Tall bellflower (Campanula americana*) of the Bellflower (Campanulaceae) family is an annual or biennial forb. In the U.S., it occurs from Louisiana and Oklahoma north to South Dakota and Minnesota, east to New York, thence southward into states that border the Atlantic and Gulf Coasts. In Arkansas, it occurs across the highlands of the northwestern half of the state and along Crowley’s Ridge. The genus name is from Latin for “bell”, in reference to the “campanulate” flower shape of other species of the genus. The specific epithet relates to its occurrence in America. Preferred habitats include moist to dry loamy soils of shady to partially sunny woodland borders and openings, rocky slopes, and in drainages. Another common name is American bellflower.
Tall bellflower, reaching 3 feet or more in height, has several to a dozen stems that grow from the base of a main stem or directly from a thick caudex with light tan, smooth lateral and tap roots. A plant’s stems all have a similar height and bear flowers at the same time. Stems, terete in cross-section, are heavily hispid (short stiff hairs) in their lower portion with pubescence decreasing up-stem to become mostly glabrous in the uppermost portion of the inflorescence. Several to a half dozen axillary branches, from ½ inch to 6 inches long, may occur below a point at about ⅓ stem-length from stem apex. Stems and branches are a medium green with ridges that tie to leaf petioles. While the lower portions of stems are hollow, smaller stems and branches are filled with a white pulpy material. Plants have a milky sap. The earliest basal leaves, which have oval blades and long petioles, wilt away with stem growth.
Cauline leaves, which are alternate and have variable shape, range from to 3 to 6 inches long (including petioles) and 2 inches wide lower on stems, to tiny and needle like in the upper portion of the inflorescence along stems and branches. Shape varies from ovate-lanceolate (lower leaves) to obovate-lanceolate (mid-stem leaves) to lanceolate and linear (in inflorescence). Blades vary from having rounded bases and attenuate apices (lower leaves) to having attenuate bases and acuminate apices (mid-stem leaves) to having attenuate bases and fine pointed apices (in inflorescence). Petioles, varying from 4 inches long (lower leaves) to 1 inch long (mid-stem leaves) to sessile (in inflorescence), are hispid on their underside.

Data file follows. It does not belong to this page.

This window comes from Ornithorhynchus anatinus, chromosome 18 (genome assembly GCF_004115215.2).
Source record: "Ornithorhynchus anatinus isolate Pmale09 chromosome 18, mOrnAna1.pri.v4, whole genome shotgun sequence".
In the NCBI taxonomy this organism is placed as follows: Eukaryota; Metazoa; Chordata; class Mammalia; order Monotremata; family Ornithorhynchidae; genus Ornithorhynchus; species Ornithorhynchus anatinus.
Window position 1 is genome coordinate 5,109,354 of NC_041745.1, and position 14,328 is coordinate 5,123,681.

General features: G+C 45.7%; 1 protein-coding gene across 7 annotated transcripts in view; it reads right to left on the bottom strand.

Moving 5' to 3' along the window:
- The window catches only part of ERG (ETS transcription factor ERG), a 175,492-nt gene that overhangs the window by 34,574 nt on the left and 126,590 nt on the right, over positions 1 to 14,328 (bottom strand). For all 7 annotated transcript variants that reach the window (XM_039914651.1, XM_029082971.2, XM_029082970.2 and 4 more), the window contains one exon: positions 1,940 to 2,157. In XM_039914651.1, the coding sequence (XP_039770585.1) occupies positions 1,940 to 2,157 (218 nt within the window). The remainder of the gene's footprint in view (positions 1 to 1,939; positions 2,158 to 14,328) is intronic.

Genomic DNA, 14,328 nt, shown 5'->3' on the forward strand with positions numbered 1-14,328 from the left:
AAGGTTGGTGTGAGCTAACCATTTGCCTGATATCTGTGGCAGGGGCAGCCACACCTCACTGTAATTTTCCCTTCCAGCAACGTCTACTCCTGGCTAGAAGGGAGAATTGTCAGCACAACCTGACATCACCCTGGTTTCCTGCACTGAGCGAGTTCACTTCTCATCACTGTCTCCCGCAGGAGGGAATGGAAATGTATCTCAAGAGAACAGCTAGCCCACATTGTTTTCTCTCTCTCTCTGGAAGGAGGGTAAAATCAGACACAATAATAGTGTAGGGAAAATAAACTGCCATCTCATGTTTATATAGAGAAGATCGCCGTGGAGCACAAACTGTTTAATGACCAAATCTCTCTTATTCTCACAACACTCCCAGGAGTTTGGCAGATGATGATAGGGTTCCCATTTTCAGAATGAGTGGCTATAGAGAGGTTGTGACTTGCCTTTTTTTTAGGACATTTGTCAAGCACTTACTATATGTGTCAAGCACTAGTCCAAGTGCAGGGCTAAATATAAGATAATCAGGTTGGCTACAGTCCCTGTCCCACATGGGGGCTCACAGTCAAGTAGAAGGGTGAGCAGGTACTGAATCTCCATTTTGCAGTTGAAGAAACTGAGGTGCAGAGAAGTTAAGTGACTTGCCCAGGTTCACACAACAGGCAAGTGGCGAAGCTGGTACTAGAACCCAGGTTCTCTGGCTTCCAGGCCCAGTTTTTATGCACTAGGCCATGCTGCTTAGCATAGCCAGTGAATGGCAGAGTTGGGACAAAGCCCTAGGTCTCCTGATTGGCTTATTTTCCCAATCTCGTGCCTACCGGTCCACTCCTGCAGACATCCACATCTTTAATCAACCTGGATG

Photo 1: In this late April photo, long-petiolate cauline leaves can be seen at base of stems along with short hispid pubescence along stems and leaf margins.
Spacing of cauline leaves decreases from stem base, where spacing may be up to 2 inches, to the upper portion of the inflorescence where spacing may be ⅛ inch. Upper leaf surface is dark green with a pale green midvein while the lower surface is dark green with a silky sheen. Margins, except for smooth edged (entire) linear leaves near stem apex, are serrated with white-tipped points. Petiolate leaves have narrow decurrent wings that decrease in width down-petiole and may disappear before reaching the stem. Venation, pinnate with secondary veins arching toward the apex without reaching the leaf margin, is prominently impressed on the upper surface and expressed on the lower surface. On the upper surface of larger leaves, hispid hairs are mainly on the midvein while on the lower surface hispid hairs occur on all veins. Ciliate hairs also occur along margins of larger leaves. Leaves uppermost in the inflorescence are so tiny, needle-like, closely spaced and intermixed with flowers that they are difficult to see.
Photo 2: Display shows upper surface of cauline leaves ranging from lower leaves (see upper left) to upper leaves (see lower right). Large leaf at bottom shows lower surface of a mid-stem leaf.
Flower buds in leaf axils typically occur in groups of three (triads) in which the central bud matures before the lateral buds. Along branches, axillary flower buds typically occur singly. Triad buds, growing directly from stems/branches, do not have peduncles or pedicels. Buds are initially tightly wrapped in prominent linear sepals so that buds have a skinny conical shape. Once sepals flare backward, the actual flower bud is seen to have a round, elongate, stub-nosed shape that, as it enlarges, changes from light green to white to blue (or lavender) with a white base. As buds approach anthesis, they are deeply corrugated with pubescent, frazzled tips.